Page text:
Monday, June 29, 2009

Holding tomorrow in your arms

"The charity of good women is such that their “love makes no parade”; they are not glad “when others go wrong”; they are too busy serving to sit statusfully about, waiting to be offended. Like Mary, they ponder trustingly those puzzlements that disable others. God trusts women so much that He lets them bear and care for His spirit children."

"We salute you, sisters, for the joy that is yours as you rejoice in a baby’s first smile and as you listen with eager ear to a child’s first day at school which bespeaks a special selflessness. Women, more quickly than others, will understand the possible dangers when the word self is militantly placed before other words like fulfillment. You rock a sobbing child without wondering if today’s world is passing you by, because you know you hold tomorrow tightly in your arms."

Neal A. Maxwell, “The Women of God,” Ensign, May 1978, 10

Thursday, June 25, 2009

The One and Under Crowd

It's been four and a half years since I became a mother. My memories of those early months of motherhood are really just a blur of breastfeeding and diapers and all my energy spent getting to know this strange new creature who was my daughter. The transition from full-time-working-woman to full-time-stay-at-home-mother was a challenge I was happy to undertake, but I found myself wondering "What do I do with this baby, all day long, for an entire day, day after day?" So here are some ideas for the one-year-old and under crowd that worked for me.

Sing, Sing, Sing
Sing to your child. It doesn't matter if you are a great singer or not, your baby will love to hear your voice. Sing in the car. Sing in the bathtub. Sing while you're preparing dinner. Sing while you're snuggling. Sing before sleep. Primary songs top the list at our house, but we've also accumulated quite a list of favorite traditional children's song: Down by the Station, If all of the Raindrops, You are my Sunshine, Puff the Magic Dragon, etc.

(If you are interested in seeing our complete song list, leave a note in the comments or email me at nurturemama2{at}gmail{dot}com and I'll send a copy your way).

Read, Read, Read
There are so many wonderful board books available. Make reading (with regular trips to the library) a part of your daily routine. Don't worry if you only get through a page or two in each sitting--it's still worthwhile!

I've posted before about our favorites by Sandra Boynton and Eric Carle, but here are a few more that are well-loved in our home.

Two great articles on early literacy:
Developing communication skills in your baby or toddler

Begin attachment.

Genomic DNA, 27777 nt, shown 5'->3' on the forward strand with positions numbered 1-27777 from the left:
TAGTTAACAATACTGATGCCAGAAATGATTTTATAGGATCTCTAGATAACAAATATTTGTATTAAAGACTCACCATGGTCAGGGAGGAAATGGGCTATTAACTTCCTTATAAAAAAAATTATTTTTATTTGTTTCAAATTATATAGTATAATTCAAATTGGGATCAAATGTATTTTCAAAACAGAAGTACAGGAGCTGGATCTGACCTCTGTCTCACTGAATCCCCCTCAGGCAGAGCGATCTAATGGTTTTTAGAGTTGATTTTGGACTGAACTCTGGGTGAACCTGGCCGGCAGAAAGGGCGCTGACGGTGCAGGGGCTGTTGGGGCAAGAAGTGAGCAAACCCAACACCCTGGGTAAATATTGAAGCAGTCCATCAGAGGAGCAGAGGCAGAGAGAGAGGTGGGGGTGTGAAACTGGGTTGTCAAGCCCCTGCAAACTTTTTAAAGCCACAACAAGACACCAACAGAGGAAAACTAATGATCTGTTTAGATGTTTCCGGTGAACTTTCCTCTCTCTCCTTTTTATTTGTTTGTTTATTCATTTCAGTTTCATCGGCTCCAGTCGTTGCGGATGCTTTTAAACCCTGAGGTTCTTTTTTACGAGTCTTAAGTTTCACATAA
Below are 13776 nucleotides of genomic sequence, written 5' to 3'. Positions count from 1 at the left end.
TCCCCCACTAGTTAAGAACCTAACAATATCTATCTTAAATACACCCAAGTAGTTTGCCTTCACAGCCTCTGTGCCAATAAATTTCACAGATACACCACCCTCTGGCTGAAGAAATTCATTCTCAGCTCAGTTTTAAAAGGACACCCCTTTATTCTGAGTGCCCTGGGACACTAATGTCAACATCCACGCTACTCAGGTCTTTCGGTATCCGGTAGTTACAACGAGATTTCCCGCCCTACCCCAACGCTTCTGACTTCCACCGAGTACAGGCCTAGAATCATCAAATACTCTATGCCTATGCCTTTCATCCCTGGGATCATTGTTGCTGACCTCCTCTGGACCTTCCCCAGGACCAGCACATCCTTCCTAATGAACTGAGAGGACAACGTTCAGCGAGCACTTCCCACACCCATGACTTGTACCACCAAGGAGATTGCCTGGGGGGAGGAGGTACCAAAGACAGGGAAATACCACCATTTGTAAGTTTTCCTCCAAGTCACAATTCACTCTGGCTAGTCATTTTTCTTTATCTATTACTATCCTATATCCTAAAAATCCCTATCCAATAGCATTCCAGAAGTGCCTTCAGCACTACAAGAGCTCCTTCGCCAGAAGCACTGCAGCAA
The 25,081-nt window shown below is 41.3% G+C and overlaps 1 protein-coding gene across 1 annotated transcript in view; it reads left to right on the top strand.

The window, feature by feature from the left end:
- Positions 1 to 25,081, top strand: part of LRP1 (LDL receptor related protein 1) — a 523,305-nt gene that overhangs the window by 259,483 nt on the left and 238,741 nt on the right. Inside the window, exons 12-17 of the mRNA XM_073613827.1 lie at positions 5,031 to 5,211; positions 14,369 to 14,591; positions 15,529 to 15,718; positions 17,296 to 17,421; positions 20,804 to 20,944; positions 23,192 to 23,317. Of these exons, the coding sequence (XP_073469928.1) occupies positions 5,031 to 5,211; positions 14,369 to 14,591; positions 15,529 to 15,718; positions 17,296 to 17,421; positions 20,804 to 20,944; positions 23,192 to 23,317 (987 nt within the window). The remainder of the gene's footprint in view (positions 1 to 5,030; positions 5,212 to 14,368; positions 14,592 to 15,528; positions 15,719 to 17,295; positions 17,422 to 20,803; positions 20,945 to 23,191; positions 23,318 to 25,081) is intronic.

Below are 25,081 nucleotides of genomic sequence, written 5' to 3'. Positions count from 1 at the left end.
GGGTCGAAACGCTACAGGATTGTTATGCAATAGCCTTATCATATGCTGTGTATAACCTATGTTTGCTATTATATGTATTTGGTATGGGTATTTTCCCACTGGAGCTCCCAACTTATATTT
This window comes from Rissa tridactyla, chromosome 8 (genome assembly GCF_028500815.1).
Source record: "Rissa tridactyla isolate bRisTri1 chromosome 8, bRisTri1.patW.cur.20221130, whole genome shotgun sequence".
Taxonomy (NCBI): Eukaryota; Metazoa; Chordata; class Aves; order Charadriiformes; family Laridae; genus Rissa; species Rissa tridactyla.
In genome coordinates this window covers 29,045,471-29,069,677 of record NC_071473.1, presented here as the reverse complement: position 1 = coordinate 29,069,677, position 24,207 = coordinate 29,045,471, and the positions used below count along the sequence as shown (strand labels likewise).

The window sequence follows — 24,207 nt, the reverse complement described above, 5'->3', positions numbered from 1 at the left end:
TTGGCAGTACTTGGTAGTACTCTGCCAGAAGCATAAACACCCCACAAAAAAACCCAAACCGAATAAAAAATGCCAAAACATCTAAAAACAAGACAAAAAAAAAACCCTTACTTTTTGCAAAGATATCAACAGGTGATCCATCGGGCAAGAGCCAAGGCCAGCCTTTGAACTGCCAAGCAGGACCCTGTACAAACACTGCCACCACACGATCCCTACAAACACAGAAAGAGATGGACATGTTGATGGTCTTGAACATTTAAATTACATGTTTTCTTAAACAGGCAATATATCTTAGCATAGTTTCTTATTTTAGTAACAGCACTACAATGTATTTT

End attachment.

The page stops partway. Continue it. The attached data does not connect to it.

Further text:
Helping your child learn to talk

Explore the Outside World
Load up the stroller and head outside. There are so many fascinating things to see and hear--trees, birds, cars, flowers. Fresh air and exercise is good for both of you! And if you have another mom to walk with, even better.
I really miss my days of living at Wymount and being able to step out my door and take a walk around the Provo temple and up into Rock Canyon!

Other places to explore: grocery stores, pet stores, museums, parks...the list can go on and on! Be creative. Talk to your child as you go and show them what a fascinating world you live in.
Give your child the opportunity to "touch and feel". A pile of leaves, cold winter snow, a sandbox, soft grass. Just watch closely because at some point they will likely do a taste test!

Explore the Inside World
Make your kitchen safe for exploring. Moms spend a lot of time in the kitchen, and so will your child. Have a few places like this that are safe for your baby to explore.

Plastic dishes are really quite fascinating things! So are measuring cups, spoons of all shapes and sizes, pots and pans. There's no need to go shopping with a kitchen full of toys.

Stimulate the Senses
Try finger painting with colored yogurt. Let them sniff the spices you use when you bake. Listen to stimulating music. Sit on the front porch and watch and hear and smell a summer rainstorm.

Most importantly, just hold your child close and let them see your smile and feel your love. That's the best thing to do everyday!

Monday, June 22, 2009

Immerse yourself in the scriptures

President Ezra Taft Benson (1899–1994): “Success in righteousness, the power to avoid deception and resist temptation, guidance in our daily lives, healing of the soul—these are but a few of the promises the Lord has given to those who will come to His word. … Certain blessings are to be found only in the scriptures, only in coming to the word of the Lord and holding fast to it. …